Sunday, June 26, 2005

Gitmo not the horror story they'd been told

While the AP is doing the best they can to pull their message out of the story, even they couldn't simply overwrite the substantive result of a visit by several Congressmen to the detention facility at Guantanamo Bay. They title the story "Gitmo conditions have improved" and make sure to quote Representatives saying just that. The bottom line, however, is that the Gitmo these people saw is not the Gitmo they've been told about on the news:

::::::::The U.S. lawmakers witnessed interrogations, toured cell blocks and ate the same lunch given to detainees on the first congressional visit to the prison for suspected terrorists since criticism of it intensified in the spring.

"The Guantanamo we saw today is not the Guantanamo we heard about a few years ago," said Rep. Ellen Tauscher, D-Calif.

Still, lawmakers from both parties agree more still must be done to ensure an adequate legal process is in place to handle detainee cases. In the meantime, said Rep. Joe Schwarz, R-Mich., "I think they're doing the best they can to define due process here."
::::::::

That's an interesting comment to make, that what you're seeing isn't what you've been hearing about for a few years. Without a solid baseline - a provable starting position that whatever you're referring to actually was the way you'd heard it was, how do you then justify the stance that what you were told a few years ago wasn't an exaggeration? In other words, Representative Tauscher, what if the Guantanamo Bay you saw today was, in fact, the Gitmo that existed a few years ago. Only no one gave you the straight story? Or perhaps that improvements have been made, yes, but that the scope of those improvements has been inaccurately reported, making it seem that Gitmo was worse than it really was? Logically speaking, that's as much a possibility as the concept that Gitmo was a hellhole and has improved dramatically.

I'm also not sure how you go from someone saying that you're doing your best under the circumstances and derive the conclusion that improvements have been made. Rep. Schwarz isn't reported as saying "they've improved" just that they're defining due process as well as can be done. Shiela Jackson of Texas is one of the Democrats that has been calling for the closure of the base. Now she stated explicitly that what they saw was "evidence that we've made progress." Same comment as above - if she's operating under a false impression of what the place was like, then how do you call a current observation evidence of progress? Perhaps she visited there before. but I can't find - please excuse the term - evidence of that. Therefore, I can't base a conclusion off of an alleged prior visit or lack thereof. Still, I took note of something hopefull. When she referred to progress being made, she said "we" had made the progress. After so many Democrats have done so much for years to give you the impression that they're apart from the rest of us, it's nice to hear one include herself in the greater whole of America. And no, I'm not being sarcastic - it's really nice.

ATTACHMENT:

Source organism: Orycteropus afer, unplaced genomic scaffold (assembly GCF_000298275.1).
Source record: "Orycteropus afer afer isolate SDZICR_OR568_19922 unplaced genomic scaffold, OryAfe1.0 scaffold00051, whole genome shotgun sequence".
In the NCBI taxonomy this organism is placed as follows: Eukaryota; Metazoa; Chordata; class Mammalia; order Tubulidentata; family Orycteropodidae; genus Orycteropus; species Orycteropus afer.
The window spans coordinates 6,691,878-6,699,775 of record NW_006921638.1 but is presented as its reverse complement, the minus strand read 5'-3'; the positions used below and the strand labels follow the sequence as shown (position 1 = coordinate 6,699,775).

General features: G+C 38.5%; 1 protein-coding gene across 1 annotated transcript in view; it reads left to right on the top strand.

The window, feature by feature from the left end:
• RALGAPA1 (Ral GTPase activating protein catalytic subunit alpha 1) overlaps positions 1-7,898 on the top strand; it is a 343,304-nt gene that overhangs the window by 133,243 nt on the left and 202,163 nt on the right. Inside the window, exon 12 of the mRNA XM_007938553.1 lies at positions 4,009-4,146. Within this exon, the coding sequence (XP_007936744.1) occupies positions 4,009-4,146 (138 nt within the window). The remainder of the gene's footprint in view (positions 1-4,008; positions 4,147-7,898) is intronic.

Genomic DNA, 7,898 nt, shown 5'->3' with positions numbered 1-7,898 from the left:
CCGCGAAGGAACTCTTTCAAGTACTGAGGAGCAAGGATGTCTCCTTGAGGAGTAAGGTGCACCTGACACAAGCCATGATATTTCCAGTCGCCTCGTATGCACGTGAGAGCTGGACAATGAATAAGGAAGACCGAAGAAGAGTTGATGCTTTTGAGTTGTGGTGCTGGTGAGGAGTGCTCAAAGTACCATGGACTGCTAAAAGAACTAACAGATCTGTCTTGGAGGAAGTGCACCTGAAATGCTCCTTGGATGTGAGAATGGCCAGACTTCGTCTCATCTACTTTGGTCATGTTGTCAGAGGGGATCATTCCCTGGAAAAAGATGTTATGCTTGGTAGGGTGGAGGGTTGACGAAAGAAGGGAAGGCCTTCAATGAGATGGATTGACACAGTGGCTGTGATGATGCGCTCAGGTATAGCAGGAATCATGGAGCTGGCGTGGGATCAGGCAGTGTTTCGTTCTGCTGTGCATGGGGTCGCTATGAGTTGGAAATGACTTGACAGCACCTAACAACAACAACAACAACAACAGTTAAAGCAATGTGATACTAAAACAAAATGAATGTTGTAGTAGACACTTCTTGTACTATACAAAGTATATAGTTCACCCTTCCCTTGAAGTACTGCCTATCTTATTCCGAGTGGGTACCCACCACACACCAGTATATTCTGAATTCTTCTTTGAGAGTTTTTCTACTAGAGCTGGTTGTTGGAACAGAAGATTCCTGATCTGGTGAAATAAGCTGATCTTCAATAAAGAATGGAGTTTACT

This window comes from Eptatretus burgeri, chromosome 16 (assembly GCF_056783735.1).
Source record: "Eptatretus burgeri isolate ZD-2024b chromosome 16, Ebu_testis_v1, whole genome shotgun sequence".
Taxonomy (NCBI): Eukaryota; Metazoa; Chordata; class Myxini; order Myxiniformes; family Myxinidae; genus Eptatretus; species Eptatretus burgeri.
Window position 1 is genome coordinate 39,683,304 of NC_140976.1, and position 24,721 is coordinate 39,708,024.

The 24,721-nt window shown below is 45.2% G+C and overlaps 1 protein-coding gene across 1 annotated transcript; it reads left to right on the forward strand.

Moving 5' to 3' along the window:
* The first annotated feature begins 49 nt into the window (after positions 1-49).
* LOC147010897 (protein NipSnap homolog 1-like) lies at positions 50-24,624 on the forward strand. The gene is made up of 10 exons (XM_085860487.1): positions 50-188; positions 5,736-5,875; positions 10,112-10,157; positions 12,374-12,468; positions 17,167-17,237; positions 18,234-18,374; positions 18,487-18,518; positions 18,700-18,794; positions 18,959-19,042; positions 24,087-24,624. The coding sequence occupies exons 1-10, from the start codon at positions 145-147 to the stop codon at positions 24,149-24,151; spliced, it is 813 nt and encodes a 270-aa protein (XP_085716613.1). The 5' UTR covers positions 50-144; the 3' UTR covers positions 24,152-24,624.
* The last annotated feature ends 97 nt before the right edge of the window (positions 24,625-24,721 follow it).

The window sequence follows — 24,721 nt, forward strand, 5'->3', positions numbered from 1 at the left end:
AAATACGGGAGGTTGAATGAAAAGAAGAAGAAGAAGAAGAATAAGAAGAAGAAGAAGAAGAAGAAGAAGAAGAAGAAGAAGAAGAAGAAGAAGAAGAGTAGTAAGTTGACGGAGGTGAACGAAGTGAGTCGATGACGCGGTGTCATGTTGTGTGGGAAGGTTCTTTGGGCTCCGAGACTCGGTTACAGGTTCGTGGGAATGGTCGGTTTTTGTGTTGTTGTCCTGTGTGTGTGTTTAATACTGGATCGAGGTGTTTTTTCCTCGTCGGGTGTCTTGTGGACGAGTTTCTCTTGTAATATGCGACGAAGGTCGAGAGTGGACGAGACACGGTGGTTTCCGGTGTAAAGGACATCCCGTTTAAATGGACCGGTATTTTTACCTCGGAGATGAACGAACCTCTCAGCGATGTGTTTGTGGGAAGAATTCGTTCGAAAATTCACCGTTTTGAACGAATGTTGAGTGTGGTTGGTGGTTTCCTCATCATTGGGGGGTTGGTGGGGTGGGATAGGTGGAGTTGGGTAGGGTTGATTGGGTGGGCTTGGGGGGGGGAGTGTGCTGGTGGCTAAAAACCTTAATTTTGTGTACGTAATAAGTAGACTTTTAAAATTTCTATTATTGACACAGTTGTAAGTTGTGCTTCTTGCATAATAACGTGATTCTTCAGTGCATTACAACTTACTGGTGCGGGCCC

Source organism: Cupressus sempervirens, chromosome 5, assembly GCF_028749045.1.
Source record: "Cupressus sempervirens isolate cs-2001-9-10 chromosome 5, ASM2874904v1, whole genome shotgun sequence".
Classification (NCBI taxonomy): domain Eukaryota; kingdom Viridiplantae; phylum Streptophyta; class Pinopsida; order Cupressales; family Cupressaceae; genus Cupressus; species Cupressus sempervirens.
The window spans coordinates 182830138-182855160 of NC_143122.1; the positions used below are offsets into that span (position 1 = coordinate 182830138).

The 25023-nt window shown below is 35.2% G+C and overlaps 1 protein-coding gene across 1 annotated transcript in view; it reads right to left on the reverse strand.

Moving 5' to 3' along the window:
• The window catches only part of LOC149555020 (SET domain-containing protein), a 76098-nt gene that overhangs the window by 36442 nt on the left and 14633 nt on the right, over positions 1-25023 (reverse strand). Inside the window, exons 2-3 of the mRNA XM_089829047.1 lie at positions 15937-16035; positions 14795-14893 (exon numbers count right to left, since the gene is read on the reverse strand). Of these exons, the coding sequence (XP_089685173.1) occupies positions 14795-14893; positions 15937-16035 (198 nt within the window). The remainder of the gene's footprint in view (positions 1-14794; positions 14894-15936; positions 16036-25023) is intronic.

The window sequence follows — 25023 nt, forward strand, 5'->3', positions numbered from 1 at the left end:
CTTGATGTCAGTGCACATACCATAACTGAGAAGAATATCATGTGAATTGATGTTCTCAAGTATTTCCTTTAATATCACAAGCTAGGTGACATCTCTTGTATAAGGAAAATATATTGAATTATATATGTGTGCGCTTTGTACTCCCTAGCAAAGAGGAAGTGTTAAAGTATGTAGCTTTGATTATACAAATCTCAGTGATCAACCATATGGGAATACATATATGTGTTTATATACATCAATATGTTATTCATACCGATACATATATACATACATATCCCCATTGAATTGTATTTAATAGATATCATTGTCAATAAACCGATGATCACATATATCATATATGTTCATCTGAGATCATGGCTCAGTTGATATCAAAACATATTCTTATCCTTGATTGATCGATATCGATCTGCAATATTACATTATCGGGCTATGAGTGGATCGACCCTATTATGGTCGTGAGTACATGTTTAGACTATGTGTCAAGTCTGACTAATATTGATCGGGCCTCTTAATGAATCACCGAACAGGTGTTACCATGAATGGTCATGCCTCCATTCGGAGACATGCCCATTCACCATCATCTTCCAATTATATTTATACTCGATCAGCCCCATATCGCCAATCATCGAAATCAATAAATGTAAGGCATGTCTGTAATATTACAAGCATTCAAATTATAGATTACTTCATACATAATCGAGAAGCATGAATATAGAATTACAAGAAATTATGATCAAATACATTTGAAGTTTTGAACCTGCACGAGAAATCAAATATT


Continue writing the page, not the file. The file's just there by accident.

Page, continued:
Update: Just a comment about the reporting here. The AP, of course, has to do what they can to put the negative spin on things, so they make sure to end the article with a couple of paragraphs on how President Bush (evil, evil, EVIL!) declared the detainees "enemy combatants" so he could get away with granting them fewer rights, specifically those detailed under the Geneva Conventions. The term isn't "enemy combatant." That refers to any enemy, uniformed or not, lawful or not. These are "unlawful combatants" and, for what must be the ten thousandth time, they are specifically and explicitly not covered by the Geneva Coventions. The Conventions have nothing to do with people like these who took up arms against the US Military while not wearing a uniform, not being part of a regulated command, and while not following the Conventions themselves. You might as well say that these people aren't being treated according to Title IX's sex discrimination statutes in college sports. Their status has nothing whatsoever to do with Title IX and it has nothing to do with the Geneva Conventions. The AP ends the story with the comment that some of the detainees have been held for 3 years without being charged with a crime. Again with the charges and indictments attitude. These people were taken on the field of battle in armed opposition to our troops. Charges, as in crimes, aren't the issue and saying it over and over again won't make it so.